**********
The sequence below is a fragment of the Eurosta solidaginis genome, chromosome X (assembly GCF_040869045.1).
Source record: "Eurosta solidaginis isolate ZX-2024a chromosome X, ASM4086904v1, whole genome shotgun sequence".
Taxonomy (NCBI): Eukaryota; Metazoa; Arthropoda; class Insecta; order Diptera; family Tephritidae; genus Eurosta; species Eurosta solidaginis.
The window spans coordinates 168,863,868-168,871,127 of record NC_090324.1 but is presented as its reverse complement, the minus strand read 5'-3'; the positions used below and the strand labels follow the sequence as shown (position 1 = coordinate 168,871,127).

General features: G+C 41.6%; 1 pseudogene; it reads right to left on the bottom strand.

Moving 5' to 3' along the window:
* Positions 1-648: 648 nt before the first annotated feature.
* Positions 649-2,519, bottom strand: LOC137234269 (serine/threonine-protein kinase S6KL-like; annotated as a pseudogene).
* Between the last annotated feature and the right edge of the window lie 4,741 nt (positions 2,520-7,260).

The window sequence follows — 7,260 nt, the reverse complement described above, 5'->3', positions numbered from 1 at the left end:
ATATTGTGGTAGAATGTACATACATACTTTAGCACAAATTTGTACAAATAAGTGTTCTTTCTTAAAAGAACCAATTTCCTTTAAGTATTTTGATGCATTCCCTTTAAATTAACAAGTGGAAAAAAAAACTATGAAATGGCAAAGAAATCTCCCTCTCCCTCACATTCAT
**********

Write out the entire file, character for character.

The sequence below is a fragment of the Eurosta solidaginis genome, chromosome X (assembly GCF_040869045.1).
Source record: "Eurosta solidaginis isolate ZX-2024a chromosome X, ASM4086904v1, whole genome shotgun sequence".
Taxonomy (NCBI): Eukaryota; Metazoa; Arthropoda; class Insecta; order Diptera; family Tephritidae; genus Eurosta; species Eurosta solidaginis.
The window spans coordinates 168,863,868-168,871,127 of record NC_090324.1 but is presented as its reverse complement, the minus strand read 5'-3'; the positions used below and the strand labels follow the sequence as shown (position 1 = coordinate 168,871,127).

General features: G+C 41.6%; 1 pseudogene; it reads right to left on the bottom strand.

Moving 5' to 3' along the window:
* Positions 1-648: 648 nt before the first annotated feature.
* Positions 649-2,519, bottom strand: LOC137234269 (serine/threonine-protein kinase S6KL-like; annotated as a pseudogene).
* Between the last annotated feature and the right edge of the window lie 4,741 nt (positions 2,520-7,260).

The window sequence follows — 7,260 nt, the reverse complement described above, 5'->3', positions numbered from 1 at the left end:
ATATTGTGGTAGAATGTACATACATACTTTAGCACAAATTTGTACAAATAAGTGTTCTTTCTTAAAAGAACCAATTTCCTTTAAGTATTTTGATGCATTCCCTTTAAATTAACAAGTGGAAAAAAAAACTATGAAATGGCAAAGAAATCTCCCTCTCCCTCACATTCAT